After the evolution of distributed systems, microservices-based applications attracted the interest of nearly every organization wanting to grow with time and survive the market competition. Microservices allows us to scale and manage systems easily. Development time reduced due to distributed effort among many teams and time-to-market new features reduced significantly.
Due to distributed nature, communication among different components is over the network. And there are so many factors that can affect communication, either it can be security, added latency, or abrupt termination of ongoing communication, leading to increased infrastructure cost. Hence either we can fix the network, which exists with numerous problems or we can architect our system to be resilient and reliable over time.
Services communicate with each other in a distributed environment using network protocols. Our solutions to make our system resilient, reliable, and faster lies with correct protocol usage too. We have various protocols for different needs and for different network layers (i.e., OSI network model). When we talk about service to service communication or browser to service communication, HTTP usually adopted as a De facto standard. All REST-based services adopt this as a standard.
But whether our too much relying on HTTP is correct? HTTP has been created for a different purpose, they are created for browsers to back end server communication to retrieve some data using the request-response model. And in the current world, it is being used for even inter-services communications, reducing our system’s real power.
Here, I’ll cover issues with HTTP and possible available solutions for common use cases. And later I’ll provide some details about RSocket, which can alleviate many of these existing issues and can make our application fully reactive.
HTTP is an application layer protocol in the OSI network model. Over time HTTP has evolved and provided different versions to adopt. Let’s go through them and visualize the issues that lie with them.
If a client service wanted to retrieve some data from another service, it will first open a connection with it and then send a request over it to the server. The server will send a response and closes the connection. For each request, opening a new connection is a must. Hence lots of additional overhead for each request-response cycle and the result will be, slow communication.
Fig.1 shows the working of HTTP/1.0 between client and server machines. It also shows the multiple connections required for each request-response cycle.
HTTP/1.1 improves over HTTP/1.0 and provided a solution in the form of persistent connection and introduced the feature of ‘Pipelining’. Due to this, a client can send multiple requests over a single connection, which can remain alive for a configured time only.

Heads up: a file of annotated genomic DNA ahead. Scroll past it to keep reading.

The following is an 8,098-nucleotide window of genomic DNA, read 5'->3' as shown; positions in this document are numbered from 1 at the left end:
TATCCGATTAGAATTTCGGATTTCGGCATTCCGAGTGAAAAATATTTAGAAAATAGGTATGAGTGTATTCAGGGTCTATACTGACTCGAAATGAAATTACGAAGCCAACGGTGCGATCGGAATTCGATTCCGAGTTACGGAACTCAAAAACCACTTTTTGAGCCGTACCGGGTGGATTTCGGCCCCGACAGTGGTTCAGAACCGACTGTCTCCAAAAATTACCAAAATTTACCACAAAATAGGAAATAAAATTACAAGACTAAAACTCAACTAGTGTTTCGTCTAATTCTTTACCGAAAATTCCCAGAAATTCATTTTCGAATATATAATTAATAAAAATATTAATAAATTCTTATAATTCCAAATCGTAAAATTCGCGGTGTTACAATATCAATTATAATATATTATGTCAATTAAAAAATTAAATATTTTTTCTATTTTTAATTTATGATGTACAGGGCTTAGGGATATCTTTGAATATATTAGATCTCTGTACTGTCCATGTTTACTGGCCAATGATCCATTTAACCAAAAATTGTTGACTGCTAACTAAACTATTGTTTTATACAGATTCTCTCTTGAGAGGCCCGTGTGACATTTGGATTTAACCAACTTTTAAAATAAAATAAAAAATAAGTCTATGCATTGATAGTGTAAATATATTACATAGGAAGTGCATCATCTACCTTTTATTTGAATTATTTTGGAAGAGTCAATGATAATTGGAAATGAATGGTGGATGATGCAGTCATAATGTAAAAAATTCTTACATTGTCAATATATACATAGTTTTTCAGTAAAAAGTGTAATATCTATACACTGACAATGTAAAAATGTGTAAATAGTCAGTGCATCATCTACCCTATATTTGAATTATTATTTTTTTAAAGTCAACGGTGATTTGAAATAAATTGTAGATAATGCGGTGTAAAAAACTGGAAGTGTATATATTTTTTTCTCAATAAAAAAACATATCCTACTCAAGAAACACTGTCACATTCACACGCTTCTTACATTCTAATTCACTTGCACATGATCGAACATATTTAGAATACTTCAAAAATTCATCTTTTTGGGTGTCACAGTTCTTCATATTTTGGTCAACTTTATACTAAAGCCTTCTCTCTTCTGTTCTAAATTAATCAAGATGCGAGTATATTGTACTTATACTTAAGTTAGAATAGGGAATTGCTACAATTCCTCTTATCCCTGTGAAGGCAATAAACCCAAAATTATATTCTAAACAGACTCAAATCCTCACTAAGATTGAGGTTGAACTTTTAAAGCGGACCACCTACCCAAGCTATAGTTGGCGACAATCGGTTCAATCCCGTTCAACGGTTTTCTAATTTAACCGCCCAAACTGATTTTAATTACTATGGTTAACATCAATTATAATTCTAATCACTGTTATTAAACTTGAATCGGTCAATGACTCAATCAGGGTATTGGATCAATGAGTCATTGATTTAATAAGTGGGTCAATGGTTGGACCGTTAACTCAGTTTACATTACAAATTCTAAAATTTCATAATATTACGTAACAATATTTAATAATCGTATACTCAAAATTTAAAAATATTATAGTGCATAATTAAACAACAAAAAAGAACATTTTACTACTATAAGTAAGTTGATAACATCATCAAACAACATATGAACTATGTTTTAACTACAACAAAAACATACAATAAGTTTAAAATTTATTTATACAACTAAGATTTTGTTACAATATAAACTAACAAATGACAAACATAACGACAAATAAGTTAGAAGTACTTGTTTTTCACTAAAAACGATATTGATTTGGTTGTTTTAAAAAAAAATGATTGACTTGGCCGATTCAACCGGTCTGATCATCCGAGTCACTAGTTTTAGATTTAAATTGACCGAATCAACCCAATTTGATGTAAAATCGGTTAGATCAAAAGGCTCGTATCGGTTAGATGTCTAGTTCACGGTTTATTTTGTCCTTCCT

Though the situation relatively improved, this still has a problem, popularly known as ‘Head of Line Blocking’. Due to this issue, if there are multiple requests on a single connection, then those will be queued to the server and will be responded to in the same order only. And, if your client is fast in generating requests or the server is slow in responding then that will block other requests to be processed. Hence, congestion in the network causing unnecessary delay.
Fig2. Show the HTTP/1.1 working where Request#2 is facing the ‘Head Of Line Blocking’ due to Request#1. Until the server process the request and respond it with Response#1, Request#2 will wait for processing at the Server end.
HTTP/2 improves over HTTP/1.1 and introduced the new feature of ‘Multiplexing’. This allowed sending multiple requests as separate streams to the server over a single connection and the server will send responses over the streams back to the client. This way inter-service communication is now relatively faster.
As shown in Fig.3, HTTP/2 uses multiplexed channel over a single connection. Over the same channel processed responses are sent which can be interleaved between other response frames. Any delayed or blocked response won’t affect other responses.
Although advantages not limited to a specific industry, better streaming features increase the scope of RSocket in real-time chat applications, GPS-based applications, online education with multimedia chats, and collaborative drawings.
Any Cloud-based application where a lot of data is exchanged via inter-service communication.
In distributed systems, wanted to reduce latency and make systems faster.
In distributed Systems. wanted to reduce the operational cost by better CPU utilization and increasing the memory efficiency.
In applications, where server wanted to query a specific set of clients to debug some issue at run-time. Due to bi-directional behavior, it is possible to send requests from the server to the client on an existing connection.
The Fire-and-Forget feature can be used for noncritical tracing purposes.
Fig.4 shows a possible usage of RSocket protocol, where multiple microservices implemented using various language can communicate with each other on the different transport layer of choice. RSocket which gives application layer semantics makes interaction easier. Microservices are now not tightly coupled with protocols semantics and can use a simple and consistent RSocket interface.
mobile appFlow control (data)Protocol (object-oriented programming)RSocketmicroserviceConnection (dance)RequestsBinary protocolSemantics (computer science)
Opinions expressed by DZone contributors are their own.
Serverless Patterns: Web
Why and When to Use GraphQL
How to Choose the Right IoT Connectivity Protocol for Your Connected Device